"Let the magic begin," she said. And indeed, it did.
The dream had come true for University of Colorado at Colorado Springs Chancellor Emerita Pam Shockley-Zalabak with a formal opening night gala in the state-of-the-art UCCS Ent Center for the Arts.
It had been in the dream works since at least 2001, in the working stage since 2013 and is a spectacular glass-walled $70 million hillside center for the university's Department of Visual and Performing Arts, five venues, the Gallery of Contemporary Art, TheatreWorks and music and dance.
Shockley-Zalabak, for whom the center's 774-seat theater and concert hall is named, said the 92,000-square-foot complex "has truly been taking something to the possible that we had been told was impossible."
The 800 guests at the sold-out Feb. 3 gala exemplified the collaborative effort it had taken. Money for the center came from the university, Ent, the Colorado legislature, CU's Office of the President and probably $10 million from private donors and foundations.
The Ent complex fundraising campaign had been spearheaded by sparkplugs Sally and Kyle Hybl, who also led a $1.5 million drive to name the theater in honor of beloved former chancellor Shockley-Zalabak. It had taken just two months to accomplish, they revealed. During the gala, it was announced that Feb. 3 had been proclaimed Kyle and Sally Hybl Day by the governor for their multi-year work helping make the Ent Center a reality.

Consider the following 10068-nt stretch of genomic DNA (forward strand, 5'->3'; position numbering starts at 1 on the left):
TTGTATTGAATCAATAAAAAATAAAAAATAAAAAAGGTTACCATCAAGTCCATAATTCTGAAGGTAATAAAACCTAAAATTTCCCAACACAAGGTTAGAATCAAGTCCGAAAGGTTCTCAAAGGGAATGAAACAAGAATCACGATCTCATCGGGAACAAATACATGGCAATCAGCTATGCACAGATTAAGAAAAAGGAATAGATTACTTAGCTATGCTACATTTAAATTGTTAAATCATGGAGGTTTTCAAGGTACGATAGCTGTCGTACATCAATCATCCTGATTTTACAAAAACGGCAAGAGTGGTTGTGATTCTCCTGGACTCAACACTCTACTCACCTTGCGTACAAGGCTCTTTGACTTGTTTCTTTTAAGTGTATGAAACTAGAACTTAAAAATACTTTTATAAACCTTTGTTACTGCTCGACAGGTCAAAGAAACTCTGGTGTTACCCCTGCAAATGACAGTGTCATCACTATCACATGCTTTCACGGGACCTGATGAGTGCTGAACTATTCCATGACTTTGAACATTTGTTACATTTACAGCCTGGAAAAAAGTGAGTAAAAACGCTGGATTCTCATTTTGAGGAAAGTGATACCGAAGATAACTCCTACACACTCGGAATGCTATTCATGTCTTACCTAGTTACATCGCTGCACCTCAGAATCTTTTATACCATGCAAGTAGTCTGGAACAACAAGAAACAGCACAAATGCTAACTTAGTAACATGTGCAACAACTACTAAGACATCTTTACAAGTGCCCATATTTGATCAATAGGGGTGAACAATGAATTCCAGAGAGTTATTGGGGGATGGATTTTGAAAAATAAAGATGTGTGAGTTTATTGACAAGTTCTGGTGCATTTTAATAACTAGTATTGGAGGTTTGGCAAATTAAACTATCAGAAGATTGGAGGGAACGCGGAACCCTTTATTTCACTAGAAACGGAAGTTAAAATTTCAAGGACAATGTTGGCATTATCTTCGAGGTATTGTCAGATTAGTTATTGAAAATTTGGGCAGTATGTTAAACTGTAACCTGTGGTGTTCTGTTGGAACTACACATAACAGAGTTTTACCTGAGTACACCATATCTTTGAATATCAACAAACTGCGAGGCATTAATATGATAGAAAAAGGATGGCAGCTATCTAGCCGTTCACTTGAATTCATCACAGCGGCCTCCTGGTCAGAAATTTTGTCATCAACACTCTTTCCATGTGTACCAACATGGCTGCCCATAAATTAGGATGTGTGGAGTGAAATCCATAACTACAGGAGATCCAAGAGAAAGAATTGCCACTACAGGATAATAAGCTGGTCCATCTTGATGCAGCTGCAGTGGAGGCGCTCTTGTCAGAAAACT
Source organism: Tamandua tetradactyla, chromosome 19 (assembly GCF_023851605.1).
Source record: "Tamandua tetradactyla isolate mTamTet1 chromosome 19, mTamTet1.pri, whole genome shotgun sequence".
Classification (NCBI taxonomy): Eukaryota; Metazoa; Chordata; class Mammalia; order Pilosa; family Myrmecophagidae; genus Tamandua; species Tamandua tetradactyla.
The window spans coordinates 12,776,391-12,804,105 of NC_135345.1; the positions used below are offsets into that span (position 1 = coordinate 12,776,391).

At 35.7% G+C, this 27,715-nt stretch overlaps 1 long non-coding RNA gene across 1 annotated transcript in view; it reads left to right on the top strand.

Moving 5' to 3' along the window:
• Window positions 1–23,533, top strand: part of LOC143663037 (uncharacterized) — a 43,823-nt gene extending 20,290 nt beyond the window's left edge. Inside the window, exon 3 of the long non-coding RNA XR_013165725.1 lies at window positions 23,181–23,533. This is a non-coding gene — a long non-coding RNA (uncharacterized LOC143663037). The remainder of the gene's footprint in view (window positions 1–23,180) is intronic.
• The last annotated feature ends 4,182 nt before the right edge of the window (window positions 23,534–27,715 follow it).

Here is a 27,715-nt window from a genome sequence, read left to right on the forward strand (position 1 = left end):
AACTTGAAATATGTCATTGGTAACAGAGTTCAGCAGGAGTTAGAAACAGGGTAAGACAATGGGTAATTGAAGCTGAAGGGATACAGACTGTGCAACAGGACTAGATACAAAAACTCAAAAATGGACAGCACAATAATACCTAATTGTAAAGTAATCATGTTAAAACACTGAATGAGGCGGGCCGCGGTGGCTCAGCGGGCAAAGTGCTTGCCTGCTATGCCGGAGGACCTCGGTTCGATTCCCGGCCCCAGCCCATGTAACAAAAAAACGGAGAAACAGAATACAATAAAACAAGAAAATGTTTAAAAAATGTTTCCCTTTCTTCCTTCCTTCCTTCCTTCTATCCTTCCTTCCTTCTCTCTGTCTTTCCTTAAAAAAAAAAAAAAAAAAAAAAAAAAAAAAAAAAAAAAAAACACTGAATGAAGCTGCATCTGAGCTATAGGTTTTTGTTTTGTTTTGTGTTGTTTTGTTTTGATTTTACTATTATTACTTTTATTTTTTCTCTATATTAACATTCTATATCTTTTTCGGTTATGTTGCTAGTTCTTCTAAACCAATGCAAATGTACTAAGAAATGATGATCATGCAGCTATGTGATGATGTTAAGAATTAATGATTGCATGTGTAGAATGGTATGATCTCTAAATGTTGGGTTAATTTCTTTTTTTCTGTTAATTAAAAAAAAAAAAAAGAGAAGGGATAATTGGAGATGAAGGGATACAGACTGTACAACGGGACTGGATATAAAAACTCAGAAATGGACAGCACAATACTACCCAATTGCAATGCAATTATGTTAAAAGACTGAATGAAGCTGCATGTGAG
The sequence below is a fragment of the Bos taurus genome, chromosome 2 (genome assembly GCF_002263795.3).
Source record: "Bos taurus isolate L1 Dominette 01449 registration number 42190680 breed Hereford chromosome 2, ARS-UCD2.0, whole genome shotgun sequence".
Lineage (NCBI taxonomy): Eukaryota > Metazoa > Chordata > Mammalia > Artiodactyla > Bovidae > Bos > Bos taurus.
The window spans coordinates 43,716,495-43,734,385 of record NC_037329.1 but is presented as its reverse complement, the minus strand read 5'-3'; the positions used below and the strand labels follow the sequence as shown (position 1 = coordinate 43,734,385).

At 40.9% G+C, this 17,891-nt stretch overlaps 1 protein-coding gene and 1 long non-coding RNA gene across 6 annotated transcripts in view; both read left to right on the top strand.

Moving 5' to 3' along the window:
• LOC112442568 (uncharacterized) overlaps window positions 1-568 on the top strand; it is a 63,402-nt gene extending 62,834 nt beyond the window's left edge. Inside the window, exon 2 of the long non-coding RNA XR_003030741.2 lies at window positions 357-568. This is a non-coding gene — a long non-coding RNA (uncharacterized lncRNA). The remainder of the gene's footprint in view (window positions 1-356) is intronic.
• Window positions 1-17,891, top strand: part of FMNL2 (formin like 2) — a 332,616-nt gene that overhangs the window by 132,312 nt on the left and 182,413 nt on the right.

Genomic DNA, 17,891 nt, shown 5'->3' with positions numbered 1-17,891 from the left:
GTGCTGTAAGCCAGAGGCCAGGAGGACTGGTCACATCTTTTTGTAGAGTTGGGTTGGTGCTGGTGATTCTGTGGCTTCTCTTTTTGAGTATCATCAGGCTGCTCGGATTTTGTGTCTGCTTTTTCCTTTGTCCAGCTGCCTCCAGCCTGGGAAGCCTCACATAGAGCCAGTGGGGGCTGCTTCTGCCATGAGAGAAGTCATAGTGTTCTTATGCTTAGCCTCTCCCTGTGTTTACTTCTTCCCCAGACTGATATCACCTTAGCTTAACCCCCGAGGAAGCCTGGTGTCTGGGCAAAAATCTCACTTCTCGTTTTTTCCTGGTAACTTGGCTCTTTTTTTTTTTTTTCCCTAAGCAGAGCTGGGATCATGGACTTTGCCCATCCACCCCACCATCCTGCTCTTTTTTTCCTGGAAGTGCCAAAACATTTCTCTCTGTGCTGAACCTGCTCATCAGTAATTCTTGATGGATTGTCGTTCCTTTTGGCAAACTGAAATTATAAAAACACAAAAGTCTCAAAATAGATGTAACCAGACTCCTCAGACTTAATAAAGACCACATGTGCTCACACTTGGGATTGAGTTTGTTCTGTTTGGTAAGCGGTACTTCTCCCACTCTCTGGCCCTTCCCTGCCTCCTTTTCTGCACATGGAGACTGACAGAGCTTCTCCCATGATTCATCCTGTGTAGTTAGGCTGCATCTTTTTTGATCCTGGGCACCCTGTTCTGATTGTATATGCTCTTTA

CU President Bruce Benson called the new complex "a game changer." Said Chancellor Venkat Reddy, "It reminds me of a stallion ready to take off." Reddy and UCCS Presents Executive Director Drew Martorella called the opening an emotional evening as they thought of the late TheatreWorks Director Murray Ross. Said the chancellor looking skyward, "Murray, as you can see, your dream has come true today."
Donors, sponsors, those in the arts and education, UCCS staff and students, those who designed and built the center, CU regents and community leaders were treated to the gala evening exploring the venues and learning about all those for whom areas are named. They cheered the ribbon-cutting at GOCA and heard an impressive Aaron Copland "Lincoln Portrait" by the Colorado Springs Philharmonic directed by Josep Caballé-Domenech. Some in the audience were nudging each other and exchanging glances when the tough words from Lincoln's day narrated by Steve Wallace seemed to touch current political events.
The Ent Center opening, said Martorella, is "one of those moments in our city's history," and added, to cheers and laughter, "and now come back ... buy tickets ... so much is going to happen!"
Gala sponsors were the Bee Vradenburg Foundation, Pino and Suzy Bassani, the Cultural Office of the Pikes Peak Region, KCME and Adventure Culture Fund, Colorado Springs Philharmonic, The Gazette, Winslow BMW and Lee Spirits Co.
Photo gallery: gazette.com/life/around-town